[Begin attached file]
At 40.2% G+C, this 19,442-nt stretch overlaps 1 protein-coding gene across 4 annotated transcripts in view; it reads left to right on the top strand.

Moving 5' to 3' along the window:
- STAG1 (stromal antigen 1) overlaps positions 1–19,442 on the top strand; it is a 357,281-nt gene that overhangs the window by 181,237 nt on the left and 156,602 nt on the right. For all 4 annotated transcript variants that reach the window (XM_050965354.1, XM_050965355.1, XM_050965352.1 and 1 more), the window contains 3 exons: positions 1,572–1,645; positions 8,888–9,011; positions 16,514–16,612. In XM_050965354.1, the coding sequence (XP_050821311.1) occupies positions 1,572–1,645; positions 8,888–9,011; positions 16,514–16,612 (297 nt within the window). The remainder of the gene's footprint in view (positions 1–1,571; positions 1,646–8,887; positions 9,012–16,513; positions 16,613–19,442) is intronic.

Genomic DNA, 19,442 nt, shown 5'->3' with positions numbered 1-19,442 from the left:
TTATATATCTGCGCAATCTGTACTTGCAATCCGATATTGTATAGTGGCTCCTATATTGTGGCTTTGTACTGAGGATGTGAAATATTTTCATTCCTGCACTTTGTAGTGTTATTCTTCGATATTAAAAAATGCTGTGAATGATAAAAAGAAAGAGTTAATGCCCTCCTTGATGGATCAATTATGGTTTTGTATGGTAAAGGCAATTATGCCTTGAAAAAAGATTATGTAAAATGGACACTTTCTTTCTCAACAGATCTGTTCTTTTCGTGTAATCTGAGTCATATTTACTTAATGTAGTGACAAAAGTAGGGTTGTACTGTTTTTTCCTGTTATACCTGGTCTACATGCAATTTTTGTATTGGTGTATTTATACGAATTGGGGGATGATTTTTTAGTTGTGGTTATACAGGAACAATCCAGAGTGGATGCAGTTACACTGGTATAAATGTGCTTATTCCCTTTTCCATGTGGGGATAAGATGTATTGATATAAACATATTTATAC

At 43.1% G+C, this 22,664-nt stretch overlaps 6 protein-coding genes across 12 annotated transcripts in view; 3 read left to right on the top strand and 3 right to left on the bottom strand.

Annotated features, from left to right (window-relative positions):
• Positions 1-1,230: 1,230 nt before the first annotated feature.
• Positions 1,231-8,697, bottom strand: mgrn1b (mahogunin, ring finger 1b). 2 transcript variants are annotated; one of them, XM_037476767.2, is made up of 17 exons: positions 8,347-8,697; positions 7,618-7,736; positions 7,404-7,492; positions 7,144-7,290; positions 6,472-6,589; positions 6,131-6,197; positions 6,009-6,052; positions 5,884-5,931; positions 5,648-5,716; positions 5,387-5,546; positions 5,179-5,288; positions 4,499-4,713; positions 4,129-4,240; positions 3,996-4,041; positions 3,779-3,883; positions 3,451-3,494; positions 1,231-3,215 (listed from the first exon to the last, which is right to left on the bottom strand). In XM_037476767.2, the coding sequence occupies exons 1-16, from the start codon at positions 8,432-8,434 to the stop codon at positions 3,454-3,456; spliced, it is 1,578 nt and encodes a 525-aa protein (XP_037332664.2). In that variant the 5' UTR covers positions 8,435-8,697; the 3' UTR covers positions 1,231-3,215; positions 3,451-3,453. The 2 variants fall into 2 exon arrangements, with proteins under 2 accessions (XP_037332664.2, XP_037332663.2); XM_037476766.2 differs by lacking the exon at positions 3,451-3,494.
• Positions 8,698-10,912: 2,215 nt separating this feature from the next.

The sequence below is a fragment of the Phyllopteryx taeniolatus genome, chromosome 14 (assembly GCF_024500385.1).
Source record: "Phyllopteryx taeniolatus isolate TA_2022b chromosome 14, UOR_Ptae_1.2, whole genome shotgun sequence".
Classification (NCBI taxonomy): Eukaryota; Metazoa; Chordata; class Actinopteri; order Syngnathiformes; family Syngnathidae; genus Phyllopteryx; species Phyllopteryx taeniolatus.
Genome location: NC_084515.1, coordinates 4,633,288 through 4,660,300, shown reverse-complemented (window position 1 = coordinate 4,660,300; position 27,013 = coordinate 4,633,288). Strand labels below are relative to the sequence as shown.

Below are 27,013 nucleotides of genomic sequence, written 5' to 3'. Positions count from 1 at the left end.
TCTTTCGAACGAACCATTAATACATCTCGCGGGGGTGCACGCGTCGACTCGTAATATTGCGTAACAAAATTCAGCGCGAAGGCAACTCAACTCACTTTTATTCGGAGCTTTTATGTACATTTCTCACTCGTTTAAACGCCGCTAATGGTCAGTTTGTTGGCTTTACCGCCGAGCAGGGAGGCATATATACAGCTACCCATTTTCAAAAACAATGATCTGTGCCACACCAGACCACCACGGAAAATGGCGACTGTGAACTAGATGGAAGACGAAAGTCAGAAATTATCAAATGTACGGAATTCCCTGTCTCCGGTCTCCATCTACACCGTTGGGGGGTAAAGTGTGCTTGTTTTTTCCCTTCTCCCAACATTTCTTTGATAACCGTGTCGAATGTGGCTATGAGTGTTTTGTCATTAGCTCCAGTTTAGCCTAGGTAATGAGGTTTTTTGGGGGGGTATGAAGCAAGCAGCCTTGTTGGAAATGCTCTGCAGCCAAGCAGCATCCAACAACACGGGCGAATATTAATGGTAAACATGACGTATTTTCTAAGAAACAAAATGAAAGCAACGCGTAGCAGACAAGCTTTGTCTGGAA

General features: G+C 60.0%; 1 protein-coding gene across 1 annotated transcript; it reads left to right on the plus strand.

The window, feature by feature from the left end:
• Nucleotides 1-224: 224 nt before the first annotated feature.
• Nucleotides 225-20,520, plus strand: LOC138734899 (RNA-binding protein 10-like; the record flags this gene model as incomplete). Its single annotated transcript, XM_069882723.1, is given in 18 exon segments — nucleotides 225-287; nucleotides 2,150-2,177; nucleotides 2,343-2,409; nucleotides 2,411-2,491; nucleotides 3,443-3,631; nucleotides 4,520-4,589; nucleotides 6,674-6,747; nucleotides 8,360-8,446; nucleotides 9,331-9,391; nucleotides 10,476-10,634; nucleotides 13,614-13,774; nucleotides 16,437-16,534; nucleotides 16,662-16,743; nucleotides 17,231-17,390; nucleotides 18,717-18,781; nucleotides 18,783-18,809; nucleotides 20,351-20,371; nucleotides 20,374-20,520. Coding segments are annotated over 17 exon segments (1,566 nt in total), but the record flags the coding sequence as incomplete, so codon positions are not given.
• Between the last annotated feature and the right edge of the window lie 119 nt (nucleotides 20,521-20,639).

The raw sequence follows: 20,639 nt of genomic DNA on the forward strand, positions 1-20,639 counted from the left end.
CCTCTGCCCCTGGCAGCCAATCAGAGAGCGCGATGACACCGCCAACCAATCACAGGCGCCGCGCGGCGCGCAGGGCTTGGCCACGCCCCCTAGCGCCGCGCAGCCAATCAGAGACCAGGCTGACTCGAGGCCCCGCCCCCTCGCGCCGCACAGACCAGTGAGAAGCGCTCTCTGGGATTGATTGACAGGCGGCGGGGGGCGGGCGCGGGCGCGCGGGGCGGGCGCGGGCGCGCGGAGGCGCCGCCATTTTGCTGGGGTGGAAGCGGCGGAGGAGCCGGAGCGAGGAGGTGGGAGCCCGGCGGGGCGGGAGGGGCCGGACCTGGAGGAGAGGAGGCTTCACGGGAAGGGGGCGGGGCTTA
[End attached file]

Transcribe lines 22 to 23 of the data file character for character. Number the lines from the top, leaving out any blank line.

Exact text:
The raw sequence follows: 20,639 nt of genomic DNA on the forward strand, positions 1-20,639 counted from the left end.
CCTCTGCCCCTGGCAGCCAATCAGAGAGCGCGATGACACCGCCAACCAATCACAGGCGCCGCGCGGCGCGCAGGGCTTGGCCACGCCCCCTAGCGCCGCGCAGCCAATCAGAGACCAGGCTGACTCGAGGCCCCGCCCCCTCGCGCCGCACAGACCAGTGAGAAGCGCTCTCTGGGATTGATTGACAGGCGGCGGGGGGCGGGCGCGGGCGCGCGGGGCGGGCGCGGGCGCGCGGAGGCGCCGCCATTTTGCTGGGGTGGAAGCGGCGGAGGAGCCGGAGCGAGGAGGTGGGAGCCCGGCGGGGCGGGAGGGGCCGGACCTGGAGGAGAGGAGGCTTCACGGGAAGGGGGCGGGGCTTA